If the usual silver-halide emulsion is developed in the usual chemical amplification mode to achieve the desired photographic speed, the images formed after development, fixing and washing will not respond to the nickel plating process described in this invention. However, if such an emulsion, after the normal chemical amplification development, is then physically developed in a silver type physical developer as referenced in this document, the initial photographic speed after chemical development is generally increased by a factor of about 25. This physically developed system after processing to achieve a stable image then can be metal plated as described in this specification.
Ideally, for this type of product, particularly with regard to radical increases in photographic speed, gamma and contrast types of emulsions generally described as Lippmann Emulsions or variations thereof (see: Photographic Chemistry, Vol. 1, page 365, P. Glafkides, The Fountain Press, London, 1958) are preferred.
Lippmann emulsions and variations thereof higher speed sometimes described as spectroscopic, astronomic, or process plates, are characterized by very low photographic speed, exceptional resolution capture capabilities, and extremely small photosensitive crystallite size. Ac cording to Glafkides, the diameter of the crystals in a Lippmann or similar type of emulsion is generally in the range of 10 to 50 rnillimicrons.
There are a wide variety of Lippmann emulsions with varying properties depending on how these are prepared physically developed in a silver bath as described on page 186 of Vol. 1 of Glafkides (vide supra). The photographic speed obtained as a consequence of the physical development was 0.04 millijoules; the gamma remained roughly the same or approximately 1.4, while the contrast achieved was well above 3.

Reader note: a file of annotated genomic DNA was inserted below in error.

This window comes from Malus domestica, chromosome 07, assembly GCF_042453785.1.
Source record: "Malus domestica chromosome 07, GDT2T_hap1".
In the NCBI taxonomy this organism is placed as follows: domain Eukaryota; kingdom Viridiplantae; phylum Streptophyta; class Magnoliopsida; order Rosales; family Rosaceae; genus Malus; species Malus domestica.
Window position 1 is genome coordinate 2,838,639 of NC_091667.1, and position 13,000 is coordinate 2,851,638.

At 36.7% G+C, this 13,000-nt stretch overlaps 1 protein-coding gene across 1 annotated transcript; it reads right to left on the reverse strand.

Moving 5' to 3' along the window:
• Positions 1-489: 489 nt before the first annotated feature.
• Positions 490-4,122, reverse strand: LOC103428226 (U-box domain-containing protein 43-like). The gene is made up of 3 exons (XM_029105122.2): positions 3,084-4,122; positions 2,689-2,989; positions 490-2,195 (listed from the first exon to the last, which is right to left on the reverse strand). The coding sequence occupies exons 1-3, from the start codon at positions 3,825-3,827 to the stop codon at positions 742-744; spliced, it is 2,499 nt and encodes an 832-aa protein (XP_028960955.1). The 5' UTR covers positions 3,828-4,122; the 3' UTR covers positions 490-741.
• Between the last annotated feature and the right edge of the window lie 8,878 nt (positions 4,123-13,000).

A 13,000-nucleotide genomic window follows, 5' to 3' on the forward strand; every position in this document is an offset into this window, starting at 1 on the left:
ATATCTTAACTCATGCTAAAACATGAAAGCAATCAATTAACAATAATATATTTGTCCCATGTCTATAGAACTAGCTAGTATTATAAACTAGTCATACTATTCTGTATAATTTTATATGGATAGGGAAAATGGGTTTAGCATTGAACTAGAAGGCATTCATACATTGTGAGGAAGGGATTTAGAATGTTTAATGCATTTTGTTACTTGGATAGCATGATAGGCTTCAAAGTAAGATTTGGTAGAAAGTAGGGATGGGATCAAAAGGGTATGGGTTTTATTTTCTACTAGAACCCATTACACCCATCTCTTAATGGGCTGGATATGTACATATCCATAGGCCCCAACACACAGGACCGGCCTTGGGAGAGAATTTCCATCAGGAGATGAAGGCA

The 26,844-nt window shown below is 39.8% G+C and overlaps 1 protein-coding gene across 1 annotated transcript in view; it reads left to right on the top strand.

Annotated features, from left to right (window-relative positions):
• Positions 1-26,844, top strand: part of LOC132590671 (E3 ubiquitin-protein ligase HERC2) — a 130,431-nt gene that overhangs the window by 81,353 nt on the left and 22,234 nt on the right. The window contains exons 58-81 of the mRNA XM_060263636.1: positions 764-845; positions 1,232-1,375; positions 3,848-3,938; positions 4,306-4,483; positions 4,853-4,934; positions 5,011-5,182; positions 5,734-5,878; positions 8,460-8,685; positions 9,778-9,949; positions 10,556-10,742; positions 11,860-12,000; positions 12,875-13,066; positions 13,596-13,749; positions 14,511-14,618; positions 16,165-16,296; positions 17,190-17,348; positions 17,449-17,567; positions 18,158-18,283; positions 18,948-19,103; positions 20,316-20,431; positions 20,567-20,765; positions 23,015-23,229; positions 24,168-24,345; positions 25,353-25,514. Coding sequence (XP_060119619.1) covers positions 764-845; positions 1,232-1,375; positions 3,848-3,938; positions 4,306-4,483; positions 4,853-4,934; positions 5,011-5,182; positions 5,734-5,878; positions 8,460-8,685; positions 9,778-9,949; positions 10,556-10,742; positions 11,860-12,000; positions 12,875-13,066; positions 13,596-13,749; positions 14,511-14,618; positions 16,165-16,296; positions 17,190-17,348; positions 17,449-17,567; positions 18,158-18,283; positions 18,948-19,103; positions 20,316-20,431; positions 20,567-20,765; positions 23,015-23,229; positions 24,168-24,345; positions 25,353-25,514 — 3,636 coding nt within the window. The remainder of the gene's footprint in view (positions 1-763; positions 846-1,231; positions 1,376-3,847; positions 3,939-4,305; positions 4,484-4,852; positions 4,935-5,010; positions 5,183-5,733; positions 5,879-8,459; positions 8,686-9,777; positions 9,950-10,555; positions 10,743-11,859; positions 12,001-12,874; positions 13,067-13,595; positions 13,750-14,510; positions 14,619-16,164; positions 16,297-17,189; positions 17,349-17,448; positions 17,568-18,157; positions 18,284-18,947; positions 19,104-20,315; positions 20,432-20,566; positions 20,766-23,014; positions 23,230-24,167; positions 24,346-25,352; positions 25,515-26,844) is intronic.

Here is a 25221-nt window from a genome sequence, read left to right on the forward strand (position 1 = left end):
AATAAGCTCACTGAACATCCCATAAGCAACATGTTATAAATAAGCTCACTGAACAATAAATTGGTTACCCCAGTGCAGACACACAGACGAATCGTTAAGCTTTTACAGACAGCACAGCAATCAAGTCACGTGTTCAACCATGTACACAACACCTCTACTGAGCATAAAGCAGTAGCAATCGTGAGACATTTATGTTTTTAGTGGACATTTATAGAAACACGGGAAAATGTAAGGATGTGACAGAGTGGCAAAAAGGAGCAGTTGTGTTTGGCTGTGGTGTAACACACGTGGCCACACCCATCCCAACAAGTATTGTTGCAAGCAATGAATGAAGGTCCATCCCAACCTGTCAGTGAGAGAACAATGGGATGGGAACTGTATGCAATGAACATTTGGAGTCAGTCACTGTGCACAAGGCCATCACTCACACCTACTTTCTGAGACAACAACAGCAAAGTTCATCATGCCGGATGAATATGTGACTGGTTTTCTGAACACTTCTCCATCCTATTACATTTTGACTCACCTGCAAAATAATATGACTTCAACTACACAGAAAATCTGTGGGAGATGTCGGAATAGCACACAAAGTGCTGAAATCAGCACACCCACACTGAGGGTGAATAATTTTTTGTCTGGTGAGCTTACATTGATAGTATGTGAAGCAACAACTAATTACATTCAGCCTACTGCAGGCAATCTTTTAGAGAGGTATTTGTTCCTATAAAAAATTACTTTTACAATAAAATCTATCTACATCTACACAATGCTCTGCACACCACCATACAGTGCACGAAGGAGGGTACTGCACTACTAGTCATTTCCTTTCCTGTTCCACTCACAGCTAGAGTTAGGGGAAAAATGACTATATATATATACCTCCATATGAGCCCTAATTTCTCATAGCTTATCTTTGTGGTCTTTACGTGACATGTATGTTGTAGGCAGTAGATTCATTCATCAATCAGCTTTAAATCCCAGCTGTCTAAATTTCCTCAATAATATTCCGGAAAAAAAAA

After bleaching this image with a percent solution of sodium hypochlorite in water for 30 seconds, and then nickel plating as described before for a period of 3 minutes, a radical change in photographic characteristics was obtained. The photographic speed was 0.0001 millijoules; the gamma was 6.5; and the contrast measured as accurately as possible with a combination of densitometers and spectrophotometers was between 5 and 6.
EXAMPLE 38 Ultrafine chemically pure silver powder exhibiting an average particle size of 1 micron was heat treated in purified hydrogen for 1 hour at 350 C., cooled to room temperature in hydrogen, then transferred to a glove box, in which the atmosphere was pure dry argon. The specific gravity of the silver powder was then determined by liquid displacement techniques, utilizing pure benzene as the liquid, and the specific gravity was found to be 10.50. The remaining silver powder batch was retained in the argon atmosphere glove box.
Photographic grade powdered gelatin was heated at 50 C. for 24 hours and while still above room temperature was transferred to the above described glove box. Using the same liquid displacement technique involving pure benzene, the specific gravity of this particular batch of gelatin was found to be 1.06.
Mixtures of gelatin, silver powder, distilled water and ammonium lignin sulfonate were made up as follows in the glove box chamber: the amount of gelatin recorded in Table 3 was placed in 10 cc. of water at room temperature and allowed to stand until the gelatin was completely swollen; for each composition listed in the table cc. of water containing 0.1 gram of ammonium lignin sulfonate, said water solution being maintained at a temperature of 50 C., were then added to the gelatin solution and the solution was stirred until complete solution uniformity was achieved; finally, the amount of silver powder recorded in Table 3 was added slowly with stirring and the solution then allowed to cool at room temperature.
The ingredients used for preparing these mixtures are listed in Table 3 following.
TABLE 3.SILVER-GELATIN MIXTURES Ammonium Silver Gelatin Water lignln Run (total) sullonate, number Grams Cc. Grams Ge. (00.) gram The stirred solutions were heatedv to 40 C. and then spun coated on optically flat glass at 200 r.p.m. A smooth uniform coating was obtained by slow continuous pouring onto the spinning fiat over a period of about 1 minute. The spinning was stopped 20 seconds after pouring was terminated and the spinning chamber was immediately flooded with air which had been cooled to 5 C. This treatment causes the solutions to gel and set firmly.